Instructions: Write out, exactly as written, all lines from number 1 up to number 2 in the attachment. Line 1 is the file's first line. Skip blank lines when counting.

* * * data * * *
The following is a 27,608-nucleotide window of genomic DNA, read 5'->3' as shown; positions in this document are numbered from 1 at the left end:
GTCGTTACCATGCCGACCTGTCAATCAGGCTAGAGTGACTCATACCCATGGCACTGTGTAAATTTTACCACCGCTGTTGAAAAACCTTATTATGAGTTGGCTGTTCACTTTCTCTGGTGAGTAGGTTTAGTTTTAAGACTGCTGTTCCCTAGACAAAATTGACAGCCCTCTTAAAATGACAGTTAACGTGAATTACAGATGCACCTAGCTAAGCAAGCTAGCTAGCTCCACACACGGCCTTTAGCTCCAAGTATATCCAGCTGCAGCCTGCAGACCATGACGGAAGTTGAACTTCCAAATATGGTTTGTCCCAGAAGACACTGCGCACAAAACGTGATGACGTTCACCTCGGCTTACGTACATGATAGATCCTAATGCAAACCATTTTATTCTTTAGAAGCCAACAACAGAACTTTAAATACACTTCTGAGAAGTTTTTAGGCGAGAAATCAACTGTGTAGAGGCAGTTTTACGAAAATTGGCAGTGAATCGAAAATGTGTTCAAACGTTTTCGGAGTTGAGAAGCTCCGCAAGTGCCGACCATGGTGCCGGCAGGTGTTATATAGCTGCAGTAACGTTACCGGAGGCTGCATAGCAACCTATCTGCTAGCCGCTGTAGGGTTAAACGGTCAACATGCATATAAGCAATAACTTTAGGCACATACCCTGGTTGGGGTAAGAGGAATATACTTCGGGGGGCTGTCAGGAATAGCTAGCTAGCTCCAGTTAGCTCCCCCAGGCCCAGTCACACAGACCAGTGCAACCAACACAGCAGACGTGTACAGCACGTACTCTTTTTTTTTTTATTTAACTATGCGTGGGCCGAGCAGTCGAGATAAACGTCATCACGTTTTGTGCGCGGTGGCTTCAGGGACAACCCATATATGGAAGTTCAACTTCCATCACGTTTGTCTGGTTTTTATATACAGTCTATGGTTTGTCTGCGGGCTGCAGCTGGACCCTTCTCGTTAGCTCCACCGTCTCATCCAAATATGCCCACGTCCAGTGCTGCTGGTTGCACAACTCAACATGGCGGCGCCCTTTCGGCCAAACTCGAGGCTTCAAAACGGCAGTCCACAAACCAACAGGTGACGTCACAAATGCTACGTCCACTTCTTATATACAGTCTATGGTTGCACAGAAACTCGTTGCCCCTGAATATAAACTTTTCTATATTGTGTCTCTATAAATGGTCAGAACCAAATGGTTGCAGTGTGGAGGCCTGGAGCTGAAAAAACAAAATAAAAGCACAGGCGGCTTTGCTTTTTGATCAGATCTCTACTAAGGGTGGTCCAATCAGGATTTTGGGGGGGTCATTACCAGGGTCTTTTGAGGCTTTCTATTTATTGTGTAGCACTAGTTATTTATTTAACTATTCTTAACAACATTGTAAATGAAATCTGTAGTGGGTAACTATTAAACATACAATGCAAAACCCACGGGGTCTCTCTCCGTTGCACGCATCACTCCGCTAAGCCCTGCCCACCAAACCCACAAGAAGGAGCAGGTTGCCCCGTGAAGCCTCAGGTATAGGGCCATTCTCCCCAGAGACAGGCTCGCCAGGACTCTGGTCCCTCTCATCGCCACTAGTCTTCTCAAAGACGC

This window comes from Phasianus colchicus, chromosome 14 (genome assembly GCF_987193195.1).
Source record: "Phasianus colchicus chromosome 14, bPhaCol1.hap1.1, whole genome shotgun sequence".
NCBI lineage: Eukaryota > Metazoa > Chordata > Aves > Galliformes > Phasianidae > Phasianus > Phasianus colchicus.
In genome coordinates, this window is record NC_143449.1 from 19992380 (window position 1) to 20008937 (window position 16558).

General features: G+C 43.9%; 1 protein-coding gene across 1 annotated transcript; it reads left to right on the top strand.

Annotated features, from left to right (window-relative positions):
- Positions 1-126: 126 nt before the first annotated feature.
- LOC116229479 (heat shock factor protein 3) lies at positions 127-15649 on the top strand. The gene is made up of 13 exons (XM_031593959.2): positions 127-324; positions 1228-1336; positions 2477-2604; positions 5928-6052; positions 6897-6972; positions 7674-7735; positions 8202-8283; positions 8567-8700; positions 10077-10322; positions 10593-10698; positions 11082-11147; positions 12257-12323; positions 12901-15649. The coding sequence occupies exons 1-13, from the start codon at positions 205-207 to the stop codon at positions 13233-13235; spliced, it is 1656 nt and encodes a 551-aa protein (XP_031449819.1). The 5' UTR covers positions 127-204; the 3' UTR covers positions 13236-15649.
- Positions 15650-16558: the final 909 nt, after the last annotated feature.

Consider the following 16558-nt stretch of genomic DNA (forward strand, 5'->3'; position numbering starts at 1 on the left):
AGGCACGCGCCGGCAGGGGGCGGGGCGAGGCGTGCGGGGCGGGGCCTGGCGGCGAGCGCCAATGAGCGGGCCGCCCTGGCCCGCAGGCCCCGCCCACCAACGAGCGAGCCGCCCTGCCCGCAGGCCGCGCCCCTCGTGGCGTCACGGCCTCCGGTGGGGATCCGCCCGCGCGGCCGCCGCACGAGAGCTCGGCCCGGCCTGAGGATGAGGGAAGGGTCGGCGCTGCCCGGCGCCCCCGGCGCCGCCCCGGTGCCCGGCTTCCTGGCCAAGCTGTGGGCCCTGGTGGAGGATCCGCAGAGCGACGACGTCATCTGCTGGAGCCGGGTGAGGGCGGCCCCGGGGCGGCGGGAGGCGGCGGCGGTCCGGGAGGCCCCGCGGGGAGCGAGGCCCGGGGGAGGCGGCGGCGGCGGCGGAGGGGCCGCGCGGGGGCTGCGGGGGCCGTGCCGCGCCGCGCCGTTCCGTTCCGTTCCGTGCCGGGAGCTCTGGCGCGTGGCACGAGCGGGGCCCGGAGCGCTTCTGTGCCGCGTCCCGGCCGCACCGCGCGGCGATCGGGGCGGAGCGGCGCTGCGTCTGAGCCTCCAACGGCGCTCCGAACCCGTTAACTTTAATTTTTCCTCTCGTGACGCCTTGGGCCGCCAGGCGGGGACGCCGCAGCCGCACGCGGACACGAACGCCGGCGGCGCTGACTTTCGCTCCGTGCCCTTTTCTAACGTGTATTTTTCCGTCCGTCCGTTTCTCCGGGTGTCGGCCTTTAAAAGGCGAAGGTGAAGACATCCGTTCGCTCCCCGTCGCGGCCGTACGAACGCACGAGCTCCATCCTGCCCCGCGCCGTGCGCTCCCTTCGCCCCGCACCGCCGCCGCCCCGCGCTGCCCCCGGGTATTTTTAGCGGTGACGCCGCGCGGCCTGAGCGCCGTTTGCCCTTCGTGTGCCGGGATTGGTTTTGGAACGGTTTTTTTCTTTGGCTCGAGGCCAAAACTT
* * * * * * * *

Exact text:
The following is a 27,608-nucleotide window of genomic DNA, read 5'->3' as shown; positions in this document are numbered from 1 at the left end:
GTCGTTACCATGCCGACCTGTCAATCAGGCTAGAGTGACTCATACCCATGGCACTGTGTAAATTTTACCACCGCTGTTGAAAAACCTTATTATGAGTTGGCTGTTCACTTTCTCTGGTGAGTAGGTTTAGTTTTAAGACTGCTGTTCCCTAGACAAAATTGACAGCCCTCTTAAAATGACAGTTAACGTGAATTACAGATGCACCTAGCTAAGCAAGCTAGCTAGCTCCACACACGGCCTTTAGCTCCAAGTATATCCAGCTGCAGCCTGCAGACCATGACGGAAGTTGAACTTCCAAATATGGTTTGTCCCAGAAGACACTGCGCACAAAACGTGATGACGTTCACCTCGGCTTACGTACATGATAGATCCTAATGCAAACCATTTTATTCTTTAGAAGCCAACAACAGAACTTTAAATACACTTCTGAGAAGTTTTTAGGCGAGAAATCAACTGTGTAGAGGCAGTTTTACGAAAATTGGCAGTGAATCGAAAATGTGTTCAAACGTTTTCGGAGTTGAGAAGCTCCGCAAGTGCCGACCATGGTGCCGGCAGGTGTTATATAGCTGCAGTAACGTTACCGGAGGCTGCATAGCAACCTATCTGCTAGCCGCTGTAGGGTTAAACGGTCAACATGCATATAAGCAATAACTTTAGGCACATACCCTGGTTGGGGTAAGAGGAATATACTTCGGGGGGCTGTCAGGAATAGCTAGCTAGCTCCAGTTAGCTCCCCCAGGCCCAGTCACACAGACCAGTGCAACCAACACAGCAGACGTGTACAGCACGTACTCTTTTTTTTTTTATTTAACTATGCGTGGGCCGAGCAGTCGAGATAAACGTCATCACGTTTTGTGCGCGGTGGCTTCAGGGACAACCCATATATGGAAGTTCAACTTCCATCACGTTTGTCTGGTTTTTATATACAGTCTATGGTTTGTCTGCGGGCTGCAGCTGGACCCTTCTCGTTAGCTCCACCGTCTCATCCAAATATGCCCACGTCCAGTGCTGCTGGTTGCACAACTCAACATGGCGGCGCCCTTTCGGCCAAACTCGAGGCTTCAAAACGGCAGTCCACAAACCAACAGGTGACGTCACAAATGCTACGTCCACTTCTTATATACAGTCTATGGTTGCACAGAAACTCGTTGCCCCTGAATATAAACTTTTCTATATTGTGTCTCTATAAATGGTCAGAACCAAATGGTTGCAGTGTGGAGGCCTGGAGCTGAAAAAACAAAATAAAAGCACAGGCGGCTTTGCTTTTTGATCAGATCTCTACTAAGGGTGGTCCAATCAGGATTTTGGGGGGGTCATTACCAGGGTCTTTTGAGGCTTTCTATTTATTGTGTAGCACTAGTTATTTATTTAACTATTCTTAACAACATTGTAAATGAAATCTGTAGTGGGTAACTATTAAACATACAATGCAAAACCCACGGGGTCTCTCTCCGTTGCACGCATCACTCCGCTAAGCCCTGCCCACCAAACCCACAAGAAGGAGCAGGTTGCCCCGTGAAGCCTCAGGTATAGGGCCATTCTCCCCAGAGACAGGCTCGCCAGGACTCTGGTCCCTCTCATCGCCACTAGTCTTCTCAAAGACGC